Arizona Attorney General Mark Brnovich and e-cigarette maker Juul Labs on Tuesday reached an agreement for a suit that alleged the company committed deceptive and unfair acts and practices.
The settlement will require the company to pay $14.5 million and make significant changes to its corporate practices in an effort to not sell to minors.
Brnovich’s lawsuit alleged JUUL and other e-cigarette providers used its highly-addictive nicotine products to appeal to and target young people while misleading them on the risks associated with those products.
“Today’s settlement holds JUUL accountable for its irresponsible marketing efforts that pushed Arizona minors toward nicotine and the addiction that follows,” said Brnovich. “Combatting the youth vaping epidemic remains a priority for our office with both our undercover Counter Strike program and zero tolerance for vaping companies that mislead or deceive.”
The company agreed to multiple changes in its practice:
- No marketing that appeals to or targets individuals under the age of 21, including the use of cartoons in advertising, and no advertising near schools.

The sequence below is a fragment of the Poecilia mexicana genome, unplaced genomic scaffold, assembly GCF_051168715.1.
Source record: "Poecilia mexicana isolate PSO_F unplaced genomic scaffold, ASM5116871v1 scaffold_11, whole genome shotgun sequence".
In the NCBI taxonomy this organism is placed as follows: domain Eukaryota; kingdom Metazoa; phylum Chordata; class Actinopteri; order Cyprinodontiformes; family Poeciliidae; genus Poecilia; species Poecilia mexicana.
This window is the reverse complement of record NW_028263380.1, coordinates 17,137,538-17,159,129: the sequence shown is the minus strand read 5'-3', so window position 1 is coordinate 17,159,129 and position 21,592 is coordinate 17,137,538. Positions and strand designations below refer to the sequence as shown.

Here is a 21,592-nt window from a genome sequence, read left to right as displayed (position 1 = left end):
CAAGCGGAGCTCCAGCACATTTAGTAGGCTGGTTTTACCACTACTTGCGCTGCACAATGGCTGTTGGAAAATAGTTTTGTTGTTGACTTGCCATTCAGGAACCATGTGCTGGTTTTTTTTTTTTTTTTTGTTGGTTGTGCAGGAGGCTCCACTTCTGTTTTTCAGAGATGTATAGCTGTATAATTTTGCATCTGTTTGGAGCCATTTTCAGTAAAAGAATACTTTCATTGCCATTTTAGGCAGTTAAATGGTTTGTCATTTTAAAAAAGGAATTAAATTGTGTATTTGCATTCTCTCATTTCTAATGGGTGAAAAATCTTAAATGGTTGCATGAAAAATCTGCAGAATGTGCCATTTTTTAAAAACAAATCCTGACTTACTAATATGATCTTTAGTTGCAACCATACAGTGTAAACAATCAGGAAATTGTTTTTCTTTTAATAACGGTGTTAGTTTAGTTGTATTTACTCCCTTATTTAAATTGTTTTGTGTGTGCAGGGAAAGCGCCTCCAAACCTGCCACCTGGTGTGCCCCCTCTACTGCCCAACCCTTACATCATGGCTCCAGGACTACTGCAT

- No publishing, marketing, or advertising material for JUUL Products on any social media platform, no engaging or paying social media influencers, and no use of persons under age 30 in its advertising.
- No JUUL-sponsored events where persons under 21 will be present.
Furthermore, the settlement funds will be used in a variety of manners to fight vaping addiction among minors:
- Cessation programs to help Arizona’s youth end their addiction to e-cigarettes;
- Education programs to prevent future youth e-cigarette use and addiction; and
- Programs to abate the impact the youth vaping epidemic has had in Arizona and to prevent such impact in the future.
- The remaining $2 million will be paid to the State for litigation reimbursement and deposited into the Consumer Protection–Consumer Fraud Revolving Fund.
— — —